An asteroid is heading straight for Earth, and we have about 10 hours before it wipes us out. The only man for the job has just handed in his resignation. Fear not, Earthlings, because Commander Jack Rankin (Horton) has been talked into saving the day. He’s going directly to the Gamma III space station where he will launch his team to drill into the asteroid and plant explosives. (Sound familiar?). The station is currently commanded by Commander Vince Elliott (Jaeckel). Elliott was once Rankin’s best friend, until he stole away his fiancée Dr. Lisa Benson (Paluzzi). Now the two are rivals who will have to work together to save the Earth. In short order they destroy the asteroid, and Earth is safe… or is it?
The team is inadvertently contaminated with a green slime while on the asteroid. Once back at Gamma III the slime mutates into monsters with long tentacle arms complete with claws. The creatures are heavily charged and electrocute anyone who touches those tentacles. Now Elliott and Rankin have to work together again to keep the creatures from getting to Earth.
The Green Slime was a 1968 movie that was behind the times in many ways, but ahead of the curve in others. It plays out like any number of low-budget films from the 1950’s, and that cycle had pretty much played itself out. The creatures looked like something out of a 1970’s Dr. Who episode. The idea of the rival heroes and the two-tiered story was a cut above the titles of that kind. It was still pretty much a disaster at the box office. It was a cooperative effort between The United States and Japan. The cast was primarily American, while the sets were all filmed in Japan. There’s a ton of obvious miniature work, and the creatures are guys in rubber suits. In many ways it plays like a spoof of the square-jawed American hero template from the perspective of an outsider. While the effects are quite limited, the exterior of the asteroid was actually pretty good for the time and budget. Unfortunately, the film didn’t stay long on the ill-fated asteroid.
Warner Brothers has come out with what I believe to be a wonderful new program to enhance their home video release catalog. Let’s face it. We all have a favorite film or television show that was never really a popular release with the general population. But that doesn’t matter to us, because we love it anyway. We wait forever in the hopes that the title will one day be available. Unfortunately, like anything else, video releases have to make money. If the studio does not believe that it will have broad enough appeal, the release will never see the light of day, nor your local favorite video store. The reality is very easy to understand. Millions of copies of a release have to be cut in order to make all of the preparation and processing viable. If that number isn’t a realistic projection, there isn’t going to be a release. But now Warner Brothers has actually found a compromise, and at last hope for your obscure “gotta have” title, if it is owned by Warner Brothers, of course.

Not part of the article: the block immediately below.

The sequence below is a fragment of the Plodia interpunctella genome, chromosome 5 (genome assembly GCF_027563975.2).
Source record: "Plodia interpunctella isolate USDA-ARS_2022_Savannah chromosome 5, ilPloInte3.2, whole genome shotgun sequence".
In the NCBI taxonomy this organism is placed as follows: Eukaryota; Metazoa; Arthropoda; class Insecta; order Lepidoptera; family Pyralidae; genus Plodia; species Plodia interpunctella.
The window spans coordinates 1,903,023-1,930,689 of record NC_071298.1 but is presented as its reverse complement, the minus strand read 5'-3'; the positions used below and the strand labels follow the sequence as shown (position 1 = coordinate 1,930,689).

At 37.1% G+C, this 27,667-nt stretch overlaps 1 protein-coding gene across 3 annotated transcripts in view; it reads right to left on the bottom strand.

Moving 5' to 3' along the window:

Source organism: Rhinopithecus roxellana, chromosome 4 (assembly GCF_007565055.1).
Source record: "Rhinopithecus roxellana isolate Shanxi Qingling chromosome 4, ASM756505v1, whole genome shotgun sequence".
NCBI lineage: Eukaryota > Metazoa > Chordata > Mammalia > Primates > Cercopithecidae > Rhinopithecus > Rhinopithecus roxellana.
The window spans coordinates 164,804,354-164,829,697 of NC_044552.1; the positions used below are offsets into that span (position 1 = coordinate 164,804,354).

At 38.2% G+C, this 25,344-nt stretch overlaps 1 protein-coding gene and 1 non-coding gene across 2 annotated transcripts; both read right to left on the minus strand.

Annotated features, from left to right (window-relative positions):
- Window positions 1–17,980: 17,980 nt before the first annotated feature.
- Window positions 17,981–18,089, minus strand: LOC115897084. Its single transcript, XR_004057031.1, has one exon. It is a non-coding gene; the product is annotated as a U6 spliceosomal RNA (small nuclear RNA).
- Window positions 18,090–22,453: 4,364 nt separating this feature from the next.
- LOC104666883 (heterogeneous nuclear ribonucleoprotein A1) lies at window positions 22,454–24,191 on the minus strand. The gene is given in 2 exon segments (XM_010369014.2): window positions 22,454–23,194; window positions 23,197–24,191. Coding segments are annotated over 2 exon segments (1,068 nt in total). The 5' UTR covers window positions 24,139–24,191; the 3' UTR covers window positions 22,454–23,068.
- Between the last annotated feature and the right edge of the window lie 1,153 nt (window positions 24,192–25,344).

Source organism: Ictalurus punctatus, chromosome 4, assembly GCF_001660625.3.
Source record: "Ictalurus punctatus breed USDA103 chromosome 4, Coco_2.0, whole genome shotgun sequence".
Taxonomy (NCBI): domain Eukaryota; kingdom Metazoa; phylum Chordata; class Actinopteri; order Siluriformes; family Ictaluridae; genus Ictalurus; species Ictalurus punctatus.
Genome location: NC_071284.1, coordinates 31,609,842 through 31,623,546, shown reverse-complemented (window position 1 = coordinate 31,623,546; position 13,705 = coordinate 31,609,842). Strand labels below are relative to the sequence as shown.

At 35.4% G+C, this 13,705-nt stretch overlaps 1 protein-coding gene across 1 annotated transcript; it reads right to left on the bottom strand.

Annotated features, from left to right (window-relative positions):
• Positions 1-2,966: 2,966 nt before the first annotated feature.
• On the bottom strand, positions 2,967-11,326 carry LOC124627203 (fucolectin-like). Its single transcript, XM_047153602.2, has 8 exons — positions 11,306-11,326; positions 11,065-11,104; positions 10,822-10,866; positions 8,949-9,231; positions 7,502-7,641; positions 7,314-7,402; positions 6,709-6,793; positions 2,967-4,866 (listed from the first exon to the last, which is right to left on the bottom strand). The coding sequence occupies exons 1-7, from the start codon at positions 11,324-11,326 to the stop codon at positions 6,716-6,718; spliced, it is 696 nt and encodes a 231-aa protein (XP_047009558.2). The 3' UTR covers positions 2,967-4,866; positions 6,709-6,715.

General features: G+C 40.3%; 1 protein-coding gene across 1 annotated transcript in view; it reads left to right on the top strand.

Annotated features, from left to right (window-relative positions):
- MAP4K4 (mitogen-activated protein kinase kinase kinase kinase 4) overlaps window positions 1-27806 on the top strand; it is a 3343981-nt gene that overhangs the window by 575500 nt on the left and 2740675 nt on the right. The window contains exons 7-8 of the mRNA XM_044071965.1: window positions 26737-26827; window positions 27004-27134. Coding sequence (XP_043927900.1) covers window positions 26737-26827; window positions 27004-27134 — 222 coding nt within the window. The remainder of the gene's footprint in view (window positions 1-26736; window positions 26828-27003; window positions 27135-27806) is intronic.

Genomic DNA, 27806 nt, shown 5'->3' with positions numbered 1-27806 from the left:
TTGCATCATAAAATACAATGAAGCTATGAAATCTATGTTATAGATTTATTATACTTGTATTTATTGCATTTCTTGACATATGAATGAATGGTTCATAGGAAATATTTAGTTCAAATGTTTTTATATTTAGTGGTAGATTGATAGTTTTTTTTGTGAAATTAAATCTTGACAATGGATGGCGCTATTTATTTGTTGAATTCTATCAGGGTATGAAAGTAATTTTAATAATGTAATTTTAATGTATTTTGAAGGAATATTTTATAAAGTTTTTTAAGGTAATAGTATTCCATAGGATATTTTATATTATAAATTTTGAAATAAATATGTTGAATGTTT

The Warner Archive Collection offers up hundreds of obscure titles that the studio has evaluated and found not viable as a commercial release. The catalog is growing almost by the day. For a nominal fee, not more than a standard DVD release, you can order a copy of these hard to find titles. Warner will then cut a DVD-R of that title and ship it to you direct. Now, I know what some of you are thinking. This is going to look like that bootleg copy your cousin makes in his basement. Wrong. The DVD-R comes in a solid case with a printed insert, just like in the stores. The disc is silk-screened and in color. The video quality varies somewhat. I’m not going to tell you that the audio and video are wonderful, but they are in better shape than cousin Hector’s bootleg, that I promise you. The discs do not contain extras, and the films are not restored or processed much as transfers. Still, it’s an incredibly grand idea, one I hope that all of the other studios adopt soon.
You can look at what there is to offer yourself at Warner Archive Collection
The movie’s good for a laugh and for fans of the genre. Otherwise it’s not going to make a huge impact in anyone’s collection. You know the kind of movie I’m talking about. If you don’t, this is a definite skip-it. If you do, there’s only one question you have to ask yourself now that this title has arrived: “Would you like to join the welcoming committee?”